BODMAS (BIDMAS) Questions and Answers
Question 1: 6 + 2 x 7
The correct answer is 20.
The multiplication must be completed first (2 x 7 = 14) and then the addition (6 + 14 = 20).
This may be commonly miscalculated as 56 by working from left to right (6 + 2 = 8, 8 x 7 = 56).
Question 2: 3 x (2 + 4) + 52
The correct answer is 43.
The BODMAS rule states we should calculate the Brackets first (2 + 4 = 6), then the Orders (52 = 25), then any Division or Multiplication (3 x 6 (the answer to the brackets) = 18), and finally any Addition or Subtraction (18 + 25 = 43).
Children can get the wrong answer of 35 by working from left to right.
Question 3: 5 – 2 + 6 ÷ 3
The correct answer is 5.
The division must be completed first (6 ÷ 3 = 2) which then leaves addition and subtraction; as both are of the same importance, we can then work from left to right. 5 – 2 + 2 (the answer to 6 ÷ 3) = 5.
This may be commonly miscalculated as either 3 by working from left to right, or as 1 by wrongly assuming that addition should be completed before subtraction.
When will my child learn about BODMAS in primary school?
BODMAS is taught in upper KS2 and often primary school children won’t come across the order of operations until Year 6
The national curriculum states that Year 6 pupils should be taught to use their knowledge of the order of operations to carry out calculations involving the four operations.
The non-statutory guidance advises that pupils explore the order of operations using brackets; for example, 2 + 1 x 3 = 5 and (2 + 1) x 3 = 9.
As a parent trying to support your child with order of operations questions you’ll find that most calculators and computers nowadays are sophisticated enough to complete calculations according to BODMAS. However it’s worth testing any calculator out just to be sure. There are also plenty of BODMAS calculators available online.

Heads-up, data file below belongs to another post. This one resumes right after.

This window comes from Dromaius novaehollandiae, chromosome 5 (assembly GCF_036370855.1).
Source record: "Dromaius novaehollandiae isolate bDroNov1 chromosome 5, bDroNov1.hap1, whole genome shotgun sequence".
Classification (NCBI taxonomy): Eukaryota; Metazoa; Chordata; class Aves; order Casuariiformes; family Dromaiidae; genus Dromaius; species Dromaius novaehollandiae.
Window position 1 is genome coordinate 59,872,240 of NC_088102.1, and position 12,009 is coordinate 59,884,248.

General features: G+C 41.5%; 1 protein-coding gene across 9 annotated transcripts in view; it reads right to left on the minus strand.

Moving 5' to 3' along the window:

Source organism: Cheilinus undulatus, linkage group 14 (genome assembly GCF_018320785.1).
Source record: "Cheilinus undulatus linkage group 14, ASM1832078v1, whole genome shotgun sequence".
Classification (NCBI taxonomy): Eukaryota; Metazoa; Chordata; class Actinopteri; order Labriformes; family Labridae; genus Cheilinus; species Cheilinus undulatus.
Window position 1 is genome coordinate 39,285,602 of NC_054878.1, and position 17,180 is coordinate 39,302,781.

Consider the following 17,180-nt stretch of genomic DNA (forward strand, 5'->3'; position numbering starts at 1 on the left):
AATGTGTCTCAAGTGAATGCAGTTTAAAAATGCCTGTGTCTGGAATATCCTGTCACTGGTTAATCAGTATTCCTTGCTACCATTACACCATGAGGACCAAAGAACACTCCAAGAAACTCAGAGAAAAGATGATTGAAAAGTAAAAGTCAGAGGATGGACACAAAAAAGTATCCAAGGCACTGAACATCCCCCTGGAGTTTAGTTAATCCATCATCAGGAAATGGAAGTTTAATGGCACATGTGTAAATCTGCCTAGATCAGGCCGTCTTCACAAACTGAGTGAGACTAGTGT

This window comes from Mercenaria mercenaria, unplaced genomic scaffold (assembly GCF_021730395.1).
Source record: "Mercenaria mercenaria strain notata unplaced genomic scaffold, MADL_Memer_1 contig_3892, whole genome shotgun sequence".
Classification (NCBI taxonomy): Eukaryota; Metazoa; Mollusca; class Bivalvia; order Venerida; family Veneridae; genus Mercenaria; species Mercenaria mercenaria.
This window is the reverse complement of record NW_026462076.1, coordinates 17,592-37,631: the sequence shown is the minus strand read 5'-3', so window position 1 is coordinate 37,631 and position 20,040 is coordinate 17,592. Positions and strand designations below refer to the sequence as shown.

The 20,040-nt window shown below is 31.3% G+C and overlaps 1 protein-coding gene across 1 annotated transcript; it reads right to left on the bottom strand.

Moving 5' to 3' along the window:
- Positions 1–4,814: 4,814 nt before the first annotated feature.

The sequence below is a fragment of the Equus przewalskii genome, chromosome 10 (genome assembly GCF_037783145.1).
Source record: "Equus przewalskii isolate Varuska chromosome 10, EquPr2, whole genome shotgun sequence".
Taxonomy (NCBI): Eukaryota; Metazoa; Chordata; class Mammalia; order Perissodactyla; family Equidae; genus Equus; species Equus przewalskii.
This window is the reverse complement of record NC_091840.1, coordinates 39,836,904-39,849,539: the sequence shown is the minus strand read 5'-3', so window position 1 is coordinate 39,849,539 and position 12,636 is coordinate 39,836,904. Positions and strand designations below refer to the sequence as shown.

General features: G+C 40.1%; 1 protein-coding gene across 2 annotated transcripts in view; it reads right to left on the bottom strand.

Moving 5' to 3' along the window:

Practice KS2 BODMAS questions
1) 29 – 4 x 6 + 5 =
2) Write what the two missing numbers could be. (4 + ?) x ? = 100
Answer: 6 and 10 (4 + 6) x 10 = 100
3) Write the missing numbers to make these calculations correct.
a) 200 x ? – 200 = 200
b) (100 – ?) x 100 = 100
Answers: a) 2 b) 99
4) Write the correct sign >, < or = in each of the following
a) (10 + 5) – 9 [ ] (10 + 9) – 5
b) 3 x (4+5) [ ] (3 x 4) + 5
c) (10 x 4) / 2 [ ] 10 x (4 / 2)
a) (10 + 5) – 9 < (10 + 9) – 5
b) 3 x (4+5) > (3 x 4) + 5
c) (10 x 4) / 2 = 10 x (4 / 2)
Practice Year 6 BODMAS questions
Looking for further BODMAS worksheets and support?
As part of the Matr online maths programme your child will be taught one to one by a tutor, and together they will work through BODMAs questions like these.
You will also then be able to access over 100 maths worksheets from our online resource library to support them with their maths homework. We’re offering all readers of our blog a free one to one maths lesson – start your free trial here.